From a detached and rather cool third-person point of view, the reader observes Joseph “Dopey” Carberry shamble into the dining room of his Uncle Mike’s and Aunt Anna’s home and sit down to eat, only to begin yet another Saturday night of bickering and blathering with his relatives. Dopey and his two sisters have been living with their aunt and her brother since their father remarried. He is harangued by all assembled for his shiftlessness. His Aunt Anna directs the abuse: “We’ve helped him, fed him, clothed him, waited on him, coddled him, tried to point the right way out to him, but it’s just not in his bones.”
Dopey hardly listens; he silently laments his lack of “two bucks to lay on Red Pepper after Len had come around the corner with that hot tip,” earlier in the day. He eventually offers some excuses and evasions for his lack of energy, and his aunt retorts, “Yes, I know what you want. A banker’s job from twelve to one, with an hour for lunch.” Given the brevity of the scene, there is more satire displayed than bathos, and the bigotry and corruption of their milieu are deftly sketched.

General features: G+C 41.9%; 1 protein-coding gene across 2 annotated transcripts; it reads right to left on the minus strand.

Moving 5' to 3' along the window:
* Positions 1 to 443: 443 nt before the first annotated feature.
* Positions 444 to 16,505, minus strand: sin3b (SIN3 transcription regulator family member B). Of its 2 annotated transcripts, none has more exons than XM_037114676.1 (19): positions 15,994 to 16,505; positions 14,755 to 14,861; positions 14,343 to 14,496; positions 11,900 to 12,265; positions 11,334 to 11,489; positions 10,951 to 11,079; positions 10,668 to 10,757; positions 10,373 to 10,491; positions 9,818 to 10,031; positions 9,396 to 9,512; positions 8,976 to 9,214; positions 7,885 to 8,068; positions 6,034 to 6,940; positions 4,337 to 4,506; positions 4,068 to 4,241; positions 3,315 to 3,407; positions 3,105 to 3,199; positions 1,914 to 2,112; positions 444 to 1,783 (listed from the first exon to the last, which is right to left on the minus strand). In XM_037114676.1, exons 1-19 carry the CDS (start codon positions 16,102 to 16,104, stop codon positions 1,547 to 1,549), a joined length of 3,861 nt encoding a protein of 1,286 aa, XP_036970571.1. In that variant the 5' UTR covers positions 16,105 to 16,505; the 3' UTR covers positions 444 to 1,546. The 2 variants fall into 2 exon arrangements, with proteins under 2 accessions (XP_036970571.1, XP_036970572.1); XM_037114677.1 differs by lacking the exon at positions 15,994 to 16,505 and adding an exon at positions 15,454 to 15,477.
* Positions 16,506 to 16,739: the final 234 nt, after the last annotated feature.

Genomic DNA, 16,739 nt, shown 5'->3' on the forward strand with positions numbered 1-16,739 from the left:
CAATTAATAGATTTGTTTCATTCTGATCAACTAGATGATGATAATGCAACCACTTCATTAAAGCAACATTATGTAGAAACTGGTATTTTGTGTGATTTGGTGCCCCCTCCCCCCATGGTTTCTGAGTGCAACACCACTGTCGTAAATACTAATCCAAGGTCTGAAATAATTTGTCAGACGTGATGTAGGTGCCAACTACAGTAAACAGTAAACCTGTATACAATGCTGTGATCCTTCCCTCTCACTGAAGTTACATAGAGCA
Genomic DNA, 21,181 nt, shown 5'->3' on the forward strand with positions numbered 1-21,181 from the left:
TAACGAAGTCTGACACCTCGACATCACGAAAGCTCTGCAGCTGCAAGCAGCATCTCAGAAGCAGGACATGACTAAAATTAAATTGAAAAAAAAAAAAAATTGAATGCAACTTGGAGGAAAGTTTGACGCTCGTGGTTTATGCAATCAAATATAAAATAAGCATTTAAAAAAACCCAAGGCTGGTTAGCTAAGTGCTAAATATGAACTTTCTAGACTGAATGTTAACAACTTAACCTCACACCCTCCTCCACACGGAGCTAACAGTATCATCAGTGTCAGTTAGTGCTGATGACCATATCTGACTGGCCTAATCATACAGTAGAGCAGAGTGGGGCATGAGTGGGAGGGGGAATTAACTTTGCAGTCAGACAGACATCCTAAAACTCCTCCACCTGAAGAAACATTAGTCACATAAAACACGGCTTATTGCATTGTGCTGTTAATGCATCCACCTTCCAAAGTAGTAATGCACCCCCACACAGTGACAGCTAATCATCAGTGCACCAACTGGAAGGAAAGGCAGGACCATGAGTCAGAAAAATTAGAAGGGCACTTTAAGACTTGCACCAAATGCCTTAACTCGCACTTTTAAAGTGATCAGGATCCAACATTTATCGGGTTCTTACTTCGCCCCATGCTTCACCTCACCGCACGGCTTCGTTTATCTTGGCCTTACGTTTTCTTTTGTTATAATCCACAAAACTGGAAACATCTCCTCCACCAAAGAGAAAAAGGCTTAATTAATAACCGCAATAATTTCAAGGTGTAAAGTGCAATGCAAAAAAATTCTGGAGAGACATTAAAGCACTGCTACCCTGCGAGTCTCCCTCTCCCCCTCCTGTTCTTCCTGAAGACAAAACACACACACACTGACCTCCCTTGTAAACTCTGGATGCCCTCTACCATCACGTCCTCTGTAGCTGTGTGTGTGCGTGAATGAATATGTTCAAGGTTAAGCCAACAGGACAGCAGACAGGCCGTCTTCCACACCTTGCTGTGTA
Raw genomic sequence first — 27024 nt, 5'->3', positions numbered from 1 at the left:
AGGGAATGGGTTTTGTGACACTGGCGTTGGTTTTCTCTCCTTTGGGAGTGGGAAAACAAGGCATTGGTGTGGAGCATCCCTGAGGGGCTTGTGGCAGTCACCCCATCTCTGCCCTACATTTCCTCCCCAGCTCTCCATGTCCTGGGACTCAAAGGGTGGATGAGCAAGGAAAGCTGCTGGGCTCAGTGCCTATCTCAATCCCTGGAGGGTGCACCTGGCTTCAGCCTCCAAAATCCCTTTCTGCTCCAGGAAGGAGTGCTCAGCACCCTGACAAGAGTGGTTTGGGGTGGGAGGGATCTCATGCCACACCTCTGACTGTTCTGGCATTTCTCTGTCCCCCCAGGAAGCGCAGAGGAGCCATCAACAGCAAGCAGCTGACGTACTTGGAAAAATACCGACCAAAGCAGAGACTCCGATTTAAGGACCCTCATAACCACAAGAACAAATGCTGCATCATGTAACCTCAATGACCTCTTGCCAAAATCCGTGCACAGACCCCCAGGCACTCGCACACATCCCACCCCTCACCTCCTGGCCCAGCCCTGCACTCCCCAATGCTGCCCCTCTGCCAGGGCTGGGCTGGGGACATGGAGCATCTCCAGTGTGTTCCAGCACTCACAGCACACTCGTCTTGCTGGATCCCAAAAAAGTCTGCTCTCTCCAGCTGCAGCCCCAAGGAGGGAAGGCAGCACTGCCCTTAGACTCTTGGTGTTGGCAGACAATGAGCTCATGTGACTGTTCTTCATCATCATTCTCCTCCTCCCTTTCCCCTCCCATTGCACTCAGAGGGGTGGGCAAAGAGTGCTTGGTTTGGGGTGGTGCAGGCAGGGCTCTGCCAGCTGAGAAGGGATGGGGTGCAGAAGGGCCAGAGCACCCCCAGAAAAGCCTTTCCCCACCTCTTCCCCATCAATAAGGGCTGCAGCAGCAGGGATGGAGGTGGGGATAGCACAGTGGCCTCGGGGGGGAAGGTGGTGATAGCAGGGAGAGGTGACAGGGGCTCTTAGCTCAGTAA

In the second scene (there are ten in all, matching the straightforward chronology of the evening), Uncle Mike counsels young Joe (who, after quitting high school, has had a number of jobs—one of which he describes as “a slave factory for dopes”—and a period of vagabondism) to change his ways, and Dopey tells him, “I’d like to go back to sea or else be a bookie.” Through a ruse, Dopey then manages to borrow five dollars from his uncle.
Phil Garrity arrives in the fourth scene, looking like a “Big Shot,” as Dopey’s sister Kate tells him. “Why, Phil, you’re all togged out like Joe College.” Phil has just made a large amount of money “legit,” playing the stock market with money from his La Salle Street job, and has just purchased a new used car, a Lincoln. He is attracted to Kate but has not gone out with her for six months. He and Kate banter about dating, but Phil is not able to extract a commitment from her. He and Dopey go out for a night on the town and, through scenes five and six, the third-person point of view severs its attachment from Dopey and secures itself to Phil, who thenceforth assumes the position of protagonist. James T. Farrell manages this switch rather smoothly because it coincides with a...
(The entire section is 975 words.)